Now, with the latest reduction to ₦1,000 per litre, Dangote Refinery is demonstrating its commitment to providing accessible and affordable fuel to consumers across the country.

This move is expected to have far-reaching implications for Nigeria’s economy, particularly in tackling high inflation rates and promoting economic stability.

Aliko Dangote, Africa’s richest man and the owner of the refinery, expressed confidence that the reduction in diesel prices would contribute to a drop in inflation, offering hope for improved economic conditions.

Dangote stated that the Nigerian people have demonstrated patience amidst economic challenges, and he believes that this reduction in diesel prices is a step in the right direction.

He pointed out the aggressive devaluation of the naira, which has significantly impacted the country’s economy, and sees the price reduction as a positive development that will benefit Nigerians.

With this latest move, Dangote Refinery is not only reshaping the fuel market but also reaffirming its commitment to driving positive change and progress in Nigeria.

The reduction in diesel prices is expected to provide relief to consumers, businesses, and various sectors of the economy, paving the way for a brighter and more prosperous future.

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Crude Oil

IEA Cuts 2024 Oil Demand Growth Forecast by 100,000 Barrels per Day

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Crude Oil

The International Energy Agency (IEA) has reduced its forecast for global oil demand growth in 2024 by 100,000 barrels per day (bpd).

The agency cited a sluggish start to the year in developed economies as a key factor contributing to the downward revision.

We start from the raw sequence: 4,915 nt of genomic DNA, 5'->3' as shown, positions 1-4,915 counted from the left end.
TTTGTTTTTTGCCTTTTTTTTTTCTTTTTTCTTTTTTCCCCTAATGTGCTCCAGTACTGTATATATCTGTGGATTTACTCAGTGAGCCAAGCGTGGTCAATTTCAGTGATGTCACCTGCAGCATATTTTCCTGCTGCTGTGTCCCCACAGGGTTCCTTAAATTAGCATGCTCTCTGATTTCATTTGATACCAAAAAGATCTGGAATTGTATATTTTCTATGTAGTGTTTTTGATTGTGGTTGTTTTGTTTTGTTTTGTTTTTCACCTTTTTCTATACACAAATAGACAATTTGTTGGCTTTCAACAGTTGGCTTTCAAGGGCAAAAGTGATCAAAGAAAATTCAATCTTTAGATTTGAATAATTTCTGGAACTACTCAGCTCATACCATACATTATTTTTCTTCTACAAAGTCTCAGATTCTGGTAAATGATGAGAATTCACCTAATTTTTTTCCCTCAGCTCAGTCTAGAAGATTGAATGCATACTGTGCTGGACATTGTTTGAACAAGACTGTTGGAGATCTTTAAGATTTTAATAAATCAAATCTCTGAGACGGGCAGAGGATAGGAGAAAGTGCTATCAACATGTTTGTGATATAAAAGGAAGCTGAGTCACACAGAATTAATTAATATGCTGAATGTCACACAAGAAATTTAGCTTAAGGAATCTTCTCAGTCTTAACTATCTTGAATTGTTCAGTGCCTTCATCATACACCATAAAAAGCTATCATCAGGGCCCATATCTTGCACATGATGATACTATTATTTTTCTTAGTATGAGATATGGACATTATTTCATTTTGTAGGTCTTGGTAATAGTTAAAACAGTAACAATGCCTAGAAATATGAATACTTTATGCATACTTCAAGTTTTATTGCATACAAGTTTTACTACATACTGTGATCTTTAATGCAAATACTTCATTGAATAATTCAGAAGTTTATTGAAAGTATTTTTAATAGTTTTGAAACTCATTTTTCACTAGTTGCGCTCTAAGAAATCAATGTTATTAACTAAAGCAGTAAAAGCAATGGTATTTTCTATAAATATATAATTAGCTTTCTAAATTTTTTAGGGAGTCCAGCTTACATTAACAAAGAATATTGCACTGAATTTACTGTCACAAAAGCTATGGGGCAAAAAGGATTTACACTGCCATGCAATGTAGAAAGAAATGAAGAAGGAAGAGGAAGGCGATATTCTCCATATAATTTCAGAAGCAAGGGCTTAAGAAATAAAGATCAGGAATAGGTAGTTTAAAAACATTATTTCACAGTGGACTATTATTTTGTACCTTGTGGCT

According to the latest Oil Market Report released by the IEA, global oil consumption has continued to experience a slowdown in growth momentum with first-quarter growth estimated at 1.6 million bpd.

This figure falls short of the IEA’s previous forecast by 120,000 bpd, indicating a more sluggish demand recovery than anticipated.

With much of the post-Covid rebound already realized, the IEA now projects global oil demand to grow by 1.2 million bpd in 2024.

Furthermore, growth is expected to decelerate further to 1.1 million bpd in the following year, reflecting ongoing challenges in the market.

This revision comes just a month after the IEA had raised its outlook for 2024 oil demand growth by 110,000 bpd from its February report.

At that time, the agency had expected demand growth to reach 1.3 million bpd for 2024, indicating a more optimistic outlook compared to the current revision.

The IEA’s latest demand growth estimates diverge significantly from those of the Organization of the Petroleum Exporting Countries (OPEC). While the IEA projects modest growth, OPEC maintains its forecast of robust global oil demand growth of 2.2 million bpd for 2024, consistent with its previous assessment.

However, uncertainties loom over the global oil market, particularly due to geopolitical tensions and supply disruptions.

The IEA has highlighted the impact of drone attacks from Ukraine on Russian refineries, which could potentially disrupt fuel markets globally.

Up to 600,000 bpd of Russia’s refinery capacity could be offline in the second quarter due to these attacks, according to the IEA’s assessment.

Furthermore, unplanned outages in Europe and tepid Chinese activity have contributed to a lowered forecast of global refinery throughputs for 2024.

The IEA now anticipates refinery throughputs to rise by 1 million bpd to 83.3 million bpd, reflecting the challenges facing the refining sector.

The situation has raised concerns among policymakers, with the United States expressing worries over the impact of Ukrainian drone strikes on Russian oil refineries.

There are fears that these attacks could lead to retaliatory measures from Russia and result in higher international oil prices.

As the global oil market navigates through these challenges, stakeholders will closely monitor developments and adjust their strategies accordingly to adapt to the evolving landscape.